What You Don't Know About HAIM

The LA-based pop-rock band, HAIM, (don't mispronounce it – it rhymes with "time"), has made a name for themselves as a funky female trio with a unique sound and energetic stage presence. The band has been active since 2007 and still continues to make banger-quality music. They have performed at the likes of Coachella and Glastonbury Festival, as well as being requested to appear at Madison Square Garden and the Hollywood Bowl later in 2020 (which a pesky little global pandemic put a stop to) (via The New Yorker). As for the band name origins, the word "haim" means "life" in Hebrew, which by itself you might not recognize, as it's more commonly seen as "l'chaim" and used within the context of toasting to health and happiness over a drink.

While HAIM is embracing "life" within the pop-rock world and taking the music world by storm, there's probably a lot about them that you don't yet know.

The sisters got their start in a cover band with their parents

Did you know that the HAIM leading ladies are actually sisters? Este Arielle Haim (born March 14, 1986), Danielle Sari Haim (born February 16, 1989) and Alana Mychal Haim (born December 15, 1991) make up the dynamic trio. They grew up in a family of musicians and began their foray into the industry in a cover band called Rockinhaim, as backup for their parents (viaThe JC). 

Their Israeli-born father, Mordechai, who according to The New Yorker, was a professional soccer player before emigrating to California, instilled great pride in their Jewish heritage while the girls were growing up, and naturally, that cultural identity became part of their music. In an interview with Shalom Life per The JC, the girls admitted that early on they considered naming their group "The Bagel Bitches" likely due to the fact that the first gig they played in their parent's cover band was at a Jewish deli in Hollywood where, according to the outlet, they were paid in matzah ball soup.

The HAIM sisters still write their music in their parents' living room

Despite being an iconic trio of badass rock stars, these sister performers are still just that: sisters. Bantering, boisterous, and bonded, like you'd expect sisters in a tight knit family to be, Este even revealed to USA Today that when they were little she, "chopped off all Danielle's hair and she looked like a boy."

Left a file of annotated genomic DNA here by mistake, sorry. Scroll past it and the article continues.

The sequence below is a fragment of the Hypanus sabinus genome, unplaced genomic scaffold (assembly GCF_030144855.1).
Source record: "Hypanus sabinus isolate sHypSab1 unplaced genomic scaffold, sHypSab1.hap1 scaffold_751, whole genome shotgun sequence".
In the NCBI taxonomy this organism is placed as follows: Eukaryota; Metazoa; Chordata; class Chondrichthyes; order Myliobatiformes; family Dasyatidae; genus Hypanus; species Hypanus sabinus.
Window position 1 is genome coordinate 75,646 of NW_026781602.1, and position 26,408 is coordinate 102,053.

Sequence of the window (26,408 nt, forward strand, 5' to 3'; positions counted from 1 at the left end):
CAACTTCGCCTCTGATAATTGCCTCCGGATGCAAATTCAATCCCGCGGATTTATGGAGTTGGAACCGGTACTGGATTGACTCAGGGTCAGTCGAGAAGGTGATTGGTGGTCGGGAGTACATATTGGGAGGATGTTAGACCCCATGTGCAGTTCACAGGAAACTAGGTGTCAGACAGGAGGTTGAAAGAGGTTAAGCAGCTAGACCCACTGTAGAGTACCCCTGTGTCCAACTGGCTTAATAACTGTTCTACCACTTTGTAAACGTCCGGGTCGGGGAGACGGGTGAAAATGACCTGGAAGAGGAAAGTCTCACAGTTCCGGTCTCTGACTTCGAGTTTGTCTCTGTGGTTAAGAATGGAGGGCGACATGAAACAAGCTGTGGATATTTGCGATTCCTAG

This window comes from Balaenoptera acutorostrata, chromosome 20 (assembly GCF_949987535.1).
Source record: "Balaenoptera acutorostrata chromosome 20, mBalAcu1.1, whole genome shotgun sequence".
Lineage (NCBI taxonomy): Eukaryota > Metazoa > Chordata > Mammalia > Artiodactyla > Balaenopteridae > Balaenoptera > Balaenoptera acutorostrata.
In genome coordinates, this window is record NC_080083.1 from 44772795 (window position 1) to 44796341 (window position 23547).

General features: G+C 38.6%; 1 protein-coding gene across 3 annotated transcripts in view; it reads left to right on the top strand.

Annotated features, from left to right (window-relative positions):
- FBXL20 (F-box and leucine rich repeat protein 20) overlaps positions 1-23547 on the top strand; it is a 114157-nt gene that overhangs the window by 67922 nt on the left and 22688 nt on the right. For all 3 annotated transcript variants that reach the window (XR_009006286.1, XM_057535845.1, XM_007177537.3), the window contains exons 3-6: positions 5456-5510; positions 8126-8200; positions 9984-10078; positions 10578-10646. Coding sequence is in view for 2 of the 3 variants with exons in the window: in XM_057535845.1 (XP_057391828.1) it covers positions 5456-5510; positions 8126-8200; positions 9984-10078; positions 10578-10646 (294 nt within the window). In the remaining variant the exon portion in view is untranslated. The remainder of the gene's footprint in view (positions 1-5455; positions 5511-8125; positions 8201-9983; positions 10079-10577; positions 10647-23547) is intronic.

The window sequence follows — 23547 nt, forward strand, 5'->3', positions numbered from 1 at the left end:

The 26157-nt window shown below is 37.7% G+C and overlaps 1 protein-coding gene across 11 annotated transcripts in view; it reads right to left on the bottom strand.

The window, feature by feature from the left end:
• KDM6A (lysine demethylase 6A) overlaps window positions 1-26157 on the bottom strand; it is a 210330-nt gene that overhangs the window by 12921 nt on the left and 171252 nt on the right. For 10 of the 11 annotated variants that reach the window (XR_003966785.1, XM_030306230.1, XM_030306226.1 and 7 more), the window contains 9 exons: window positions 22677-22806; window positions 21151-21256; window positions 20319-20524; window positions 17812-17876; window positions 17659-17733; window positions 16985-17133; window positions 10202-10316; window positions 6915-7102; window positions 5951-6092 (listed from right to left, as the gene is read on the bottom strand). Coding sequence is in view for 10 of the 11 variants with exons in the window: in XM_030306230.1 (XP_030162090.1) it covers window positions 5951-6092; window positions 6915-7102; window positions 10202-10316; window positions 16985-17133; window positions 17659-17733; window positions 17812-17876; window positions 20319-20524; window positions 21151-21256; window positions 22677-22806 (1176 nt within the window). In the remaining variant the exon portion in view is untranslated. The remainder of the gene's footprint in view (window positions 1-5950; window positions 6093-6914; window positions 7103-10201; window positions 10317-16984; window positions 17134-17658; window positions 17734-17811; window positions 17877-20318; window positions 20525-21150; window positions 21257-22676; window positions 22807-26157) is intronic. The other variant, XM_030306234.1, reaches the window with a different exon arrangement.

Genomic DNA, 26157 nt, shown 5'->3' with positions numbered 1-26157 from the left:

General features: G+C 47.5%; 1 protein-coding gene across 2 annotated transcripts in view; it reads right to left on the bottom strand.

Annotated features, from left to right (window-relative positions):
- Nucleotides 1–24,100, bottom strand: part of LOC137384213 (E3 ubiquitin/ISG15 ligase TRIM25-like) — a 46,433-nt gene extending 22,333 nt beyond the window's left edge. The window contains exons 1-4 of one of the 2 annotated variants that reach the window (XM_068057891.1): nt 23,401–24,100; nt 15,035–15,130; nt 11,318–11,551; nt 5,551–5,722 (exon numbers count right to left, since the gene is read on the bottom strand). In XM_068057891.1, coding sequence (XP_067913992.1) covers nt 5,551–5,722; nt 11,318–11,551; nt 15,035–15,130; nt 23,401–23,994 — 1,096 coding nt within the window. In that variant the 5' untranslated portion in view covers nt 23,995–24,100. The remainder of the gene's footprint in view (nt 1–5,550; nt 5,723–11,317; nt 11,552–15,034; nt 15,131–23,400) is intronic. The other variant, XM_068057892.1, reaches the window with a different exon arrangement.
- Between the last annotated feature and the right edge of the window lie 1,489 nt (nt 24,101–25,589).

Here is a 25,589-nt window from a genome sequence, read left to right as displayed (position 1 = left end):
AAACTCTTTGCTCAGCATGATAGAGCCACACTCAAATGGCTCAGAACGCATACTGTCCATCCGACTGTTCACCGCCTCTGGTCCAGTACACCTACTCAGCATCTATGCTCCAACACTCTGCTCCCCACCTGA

Before they started performing as a trio, older sisters Danielle and Este, were members of the pop-rock group the Valli Girls, which found quite a deal of its own success. In fact, the band was featured on the soundtrack to the 2005 film The Sisterhood of the Traveling Pants. By 2006, the girls were performing together, writing and rehearsing in the their parents' living room, according to an interview with the BBC. In fact that's where they still prefer to write their songs. Danielle told USA Today, "That's kind of where we've always done it, so we have our own little setup: a bunch of instruments, a bunch of keyboards, and we just write together in there." 

They recorded four EPs in those early days just starting out that Alana told the BBC, will "never be heard," much to the disappointment of fans everywhere. And it was just three years later in 2013 that they would top the charts with their first hit, "Forever."

They don't want to be known as a girl band

HAIM famously writes all their own music, which means their work is most often inspired by their greatest passions. Their newest album, Women in Music Pt. III, encapsulates the sisterhood and feminism that so clearly emanates from their work. But despite their passion for womanhood and hard-working female musicians, they can't help but cringe at the notion of being a "girl-band."